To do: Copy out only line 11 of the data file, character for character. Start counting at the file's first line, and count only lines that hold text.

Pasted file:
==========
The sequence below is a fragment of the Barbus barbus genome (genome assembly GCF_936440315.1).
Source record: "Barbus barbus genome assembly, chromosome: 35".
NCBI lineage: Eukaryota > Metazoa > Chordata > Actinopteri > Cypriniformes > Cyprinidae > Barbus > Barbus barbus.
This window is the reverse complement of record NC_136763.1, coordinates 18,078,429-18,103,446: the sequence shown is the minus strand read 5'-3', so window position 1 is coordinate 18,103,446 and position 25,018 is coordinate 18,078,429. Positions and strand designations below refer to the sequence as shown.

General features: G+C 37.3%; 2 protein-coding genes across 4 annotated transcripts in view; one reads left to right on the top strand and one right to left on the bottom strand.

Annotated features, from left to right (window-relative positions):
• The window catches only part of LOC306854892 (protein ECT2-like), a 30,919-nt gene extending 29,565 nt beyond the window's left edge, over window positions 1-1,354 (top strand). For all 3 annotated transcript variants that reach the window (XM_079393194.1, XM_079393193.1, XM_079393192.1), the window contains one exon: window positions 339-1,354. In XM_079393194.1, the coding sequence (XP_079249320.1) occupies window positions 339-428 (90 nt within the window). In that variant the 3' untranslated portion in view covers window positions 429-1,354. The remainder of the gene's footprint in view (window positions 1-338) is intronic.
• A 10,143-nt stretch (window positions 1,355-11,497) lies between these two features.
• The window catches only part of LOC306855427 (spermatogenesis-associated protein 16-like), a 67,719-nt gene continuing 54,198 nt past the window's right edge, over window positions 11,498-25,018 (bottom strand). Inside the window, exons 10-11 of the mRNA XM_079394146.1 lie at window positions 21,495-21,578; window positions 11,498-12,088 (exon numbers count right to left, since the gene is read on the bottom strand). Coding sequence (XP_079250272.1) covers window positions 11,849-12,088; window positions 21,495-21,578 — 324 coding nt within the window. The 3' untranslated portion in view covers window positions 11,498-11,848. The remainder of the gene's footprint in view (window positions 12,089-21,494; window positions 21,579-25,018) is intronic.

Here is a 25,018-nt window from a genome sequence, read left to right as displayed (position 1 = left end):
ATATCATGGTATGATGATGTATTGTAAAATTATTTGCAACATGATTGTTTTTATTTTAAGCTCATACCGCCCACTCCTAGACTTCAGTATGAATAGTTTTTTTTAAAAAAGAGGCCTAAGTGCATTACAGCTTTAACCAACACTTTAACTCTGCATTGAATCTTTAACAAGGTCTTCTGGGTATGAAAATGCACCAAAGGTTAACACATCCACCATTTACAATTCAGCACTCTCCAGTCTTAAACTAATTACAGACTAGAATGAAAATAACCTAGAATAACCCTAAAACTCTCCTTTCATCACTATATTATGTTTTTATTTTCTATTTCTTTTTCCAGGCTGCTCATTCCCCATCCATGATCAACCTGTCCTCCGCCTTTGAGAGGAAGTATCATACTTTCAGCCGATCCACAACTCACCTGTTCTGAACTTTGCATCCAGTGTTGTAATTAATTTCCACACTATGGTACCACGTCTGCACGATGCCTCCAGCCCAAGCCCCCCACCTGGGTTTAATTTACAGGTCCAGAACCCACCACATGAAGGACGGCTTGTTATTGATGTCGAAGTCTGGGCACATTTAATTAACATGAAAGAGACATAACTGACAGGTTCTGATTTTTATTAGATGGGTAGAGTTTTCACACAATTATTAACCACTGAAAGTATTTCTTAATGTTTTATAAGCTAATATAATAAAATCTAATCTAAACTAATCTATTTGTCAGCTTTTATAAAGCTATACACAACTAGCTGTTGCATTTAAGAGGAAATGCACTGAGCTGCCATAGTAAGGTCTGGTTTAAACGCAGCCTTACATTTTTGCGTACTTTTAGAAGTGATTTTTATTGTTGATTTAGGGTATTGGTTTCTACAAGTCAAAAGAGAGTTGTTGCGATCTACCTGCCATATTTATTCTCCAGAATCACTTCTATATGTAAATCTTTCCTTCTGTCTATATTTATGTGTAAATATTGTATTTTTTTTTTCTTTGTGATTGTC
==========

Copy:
ATATCATGGTATGATGATGTATTGTAAAATTATTTGCAACATGATTGTTTTTATTTTAAGCTCATACCGCCCACTCCTAGACTTCAGTATGAATAGTTTTTTTTAAAAAAGAGGCCTAAGTGCATTACAGCTTTAACCAACACTTTAACTCTGCATTGAATCTTTAACAAGGTCTTCTGGGTATGAAAATGCACCAAAGGTTAACACATCCACCATTTACAATTCAGCACTCTCCAGTCTTAAACTAATTACAGACTAGAATGAAAATAACCTAGAATAACCCTAAAACTCTCCTTTCATCACTATATTATGTTTTTATTTTCTATTTCTTTTTCCAGGCTGCTCATTCCCCATCCATGATCAACCTGTCCTCCGCCTTTGAGAGGAAGTATCATACTTTCAGCCGATCCACAACTCACCTGTTCTGAACTTTGCATCCAGTGTTGTAATTAATTTCCACACTATGGTACCACGTCTGCACGATGCCTCCAGCCCAAGCCCCCCACCTGGGTTTAATTTACAGGTCCAGAACCCACCACATGAAGGACGGCTTGTTATTGATGTCGAAGTCTGGGCACATTTAATTAACATGAAAGAGACATAACTGACAGGTTCTGATTTTTATTAGATGGGTAGAGTTTTCACACAATTATTAACCACTGAAAGTATTTCTTAATGTTTTATAAGCTAATATAATAAAATCTAATCTAAACTAATCTATTTGTCAGCTTTTATAAAGCTATACACAACTAGCTGTTGCATTTAAGAGGAAATGCACTGAGCTGCCATAGTAAGGTCTGGTTTAAACGCAGCCTTACATTTTTGCGTACTTTTAGAAGTGATTTTTATTGTTGATTTAGGGTATTGGTTTCTACAAGTCAAAAGAGAGTTGTTGCGATCTACCTGCCATATTTATTCTCCAGAATCACTTCTATATGTAAATCTTTCCTTCTGTCTATATTTATGTGTAAATATTGTATTTTTTTTTTCTTTGTGATTGTC